The Usefulness of Contrast-Enhanced Ultrasound to Evaluate Small Solid Thyroid Nodules Compared to TI-RADS

  • Clin Thyroidol 2021;33:114–116.
  • Background
    • Thyroid nodules are very common and frequently incidentally detected with the increasing use of imaging
    • The primary concern is how to identify those with suspicious features in order to avoid unnecessary diagnostic exams like fine-needle aspiration biopsy (FNAB) and overtreatment
    • Even though the Thyroid Imaging Reporting and Data System (TI-RADS):
      • Created by the American College of Radiologists:
        • Is widely accepted as an easy and useful tool to avoid unnecessary FNAB and close follow-up it still suffers from some biases, including experience and heterogeneity among sonographers
    • Contrast-enhanced ultrasound (CEUS) is a novel technology:
      • That can help differentiate between benign and malignant thyroid nodules
    • TI-RADS does not recommend FNAB for nodules up to 1 cm:
      • Even though such nodules have mild, moderate, or high (TI-RADS 3, 4, and 5, respectively) sonographic risk for malignancy
    • However, CEUS represents a new tool in the evaluation of thyroid nodules
    • The aim of this study was to compare the use of CEUS versus conventional ultrasound (as TI-RADS) in the risk stratification of thyroid nodules
  • Methods
    • In this study, 185 solid thyroid nodules between 0.5 and 1 cm in 154 patients were evaluated by conventional ultrasound and CEUS at the same time and by the same investigator
    • In conventional ultrasound, each target nodule was scored based on the components of:
      • Echogenicity, shape, edge, and strong echogenic focus, according to the 2017 edition of ACR TI-RADS in order to ascertain a TI-RADS classification
    • Qualitative indicators of CEUS analysis in the targeted thyroid nodules included:
      • Enhancement intensity, patterns of enhancement, internal homogeneity, the presence of perfusion defect, clearness of boundary, morphology, and size at enhance‐ ment peak
    • The CEUS characteristics of benign and malignant thyroid nodules with the significant differential diagnosis were scored, and the total scores of each thyroid nodule were calculated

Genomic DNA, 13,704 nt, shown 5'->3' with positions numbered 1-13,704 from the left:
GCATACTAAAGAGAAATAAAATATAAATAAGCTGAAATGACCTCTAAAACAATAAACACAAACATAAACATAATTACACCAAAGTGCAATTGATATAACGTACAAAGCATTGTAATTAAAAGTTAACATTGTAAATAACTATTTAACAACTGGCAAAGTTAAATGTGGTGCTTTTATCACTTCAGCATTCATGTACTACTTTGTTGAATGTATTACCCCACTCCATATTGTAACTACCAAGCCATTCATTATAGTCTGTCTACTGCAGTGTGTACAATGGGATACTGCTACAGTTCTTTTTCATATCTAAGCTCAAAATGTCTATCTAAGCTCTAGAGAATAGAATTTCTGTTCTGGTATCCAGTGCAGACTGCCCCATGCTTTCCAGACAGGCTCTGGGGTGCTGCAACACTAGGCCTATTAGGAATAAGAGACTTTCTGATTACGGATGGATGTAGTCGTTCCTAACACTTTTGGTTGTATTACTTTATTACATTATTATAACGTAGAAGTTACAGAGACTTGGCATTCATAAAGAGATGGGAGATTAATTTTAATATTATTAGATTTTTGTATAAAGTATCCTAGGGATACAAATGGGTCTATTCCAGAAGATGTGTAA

• Results
    • Of 185 thyroid nodules, the diagnosis was confirmed in 133 by surgical pathology, with 90 nodules (67.67%) showing papillary thyroid cancer (PTC) and 43 (32.33%) having benign results
    • In 52 thyroid nodules, cytology from the FNAB showed PTC in 11 nodules (21.15%) and nonmalignancy in 41 (78.85%)
    • Overall, there were 101 malignant thyroid nodules
    • When comparing the risk assessment scores:
      • CEUS outperformed TI-RADS using conventional ultrasound for benign diseases, but this was not the case in malignant nodules
    • Comparing the diagnostic performance between TI-RADS TR5 nodules and CEUS nodules that scored 5 points:
      • Sensitivity was 90.10% versus 86.13%, specificity 55.95% versus 89.29%, accuracy 74.59% versus 87.57%, positive predictive value 72.22% versus 90.63%, negative predictive value 82.46% versus 84.27%, and the area under the receiver-operating-characteristic curve 0.738 (95% CI, 0.663–0813) versus 0.916 (95% CI, 0.871– 0.961).
  • Conclusions
    • This study found that CEUS:
      • When evaluating small solid thyroid nodules, had higher diagnostic performance and a higher specificity than TI-RADS using conventional ultrasound
      • CEUS may be a valuable imaging tool to select patients with thyroid nodules for FNAB or surgery
    • Conventional ultrasound is currently the initial diagnostic tool for the risk stratification of thyroid nodules
    • To increase the diagnostic confidence and avoid unnecessary FNABs, many societies have proposed systems to stratify malignancy risks by ultrasound and guide physicians in when to perform FNAB:
      • One of the most popular and practical methods is TI-RADS
    • However, how to accurately differentiate malignant from benign nodules remains a significant challenge in many situations:
      • Since at least a half of all biopsied nodules are benign and up one third of FNABs are inconclusive
    • The new imaging method of CEUS can show tumor perfusion and vascular distribution after intravenous injection of a microbubble contrast agent:
      • Since vascular structures in the nodule differ from those of normal tissues
  • The specific characteristics of CEUS, like enhancement intensity, patterns of enhancement, and internal homogeneity, seem to be valuable in determining which nodules should undergo an FNAB and which may be kept under observation
  • In this study evaluating small nodules:
    • CEUS had significantly higher performance than TI-RADS in differentiating malignant from benign nodules:
      • Suggesting that CEUS qualitative analysis could be more effective in excluding malignant nodules and avoiding unnecessary biopsies
    • The use of CEUS in clinical practice has some crucial limitations, including the:
      • Cost of the exam, especially if the patient has more than one nodule to be analyzed:
        • Each nodule requires injection of a contrast agent
      • In addition, the small numbers of radiologists trained to perform this imaging study, as well as the absence of well-estab‐ lished criteria and consensus regarding the patterns of enhancement and classification of thyroid nodules, make its broad use in clinical practice controversial at present

#Arrangoiz #CancerSurgeon #ThyroidSurgeon #ThyroidExpert #HeadandNeckSurgeon #SurgicalOncologist #EndocrineSurgery #CASO #CenterforAdvancedSurgicalOncology

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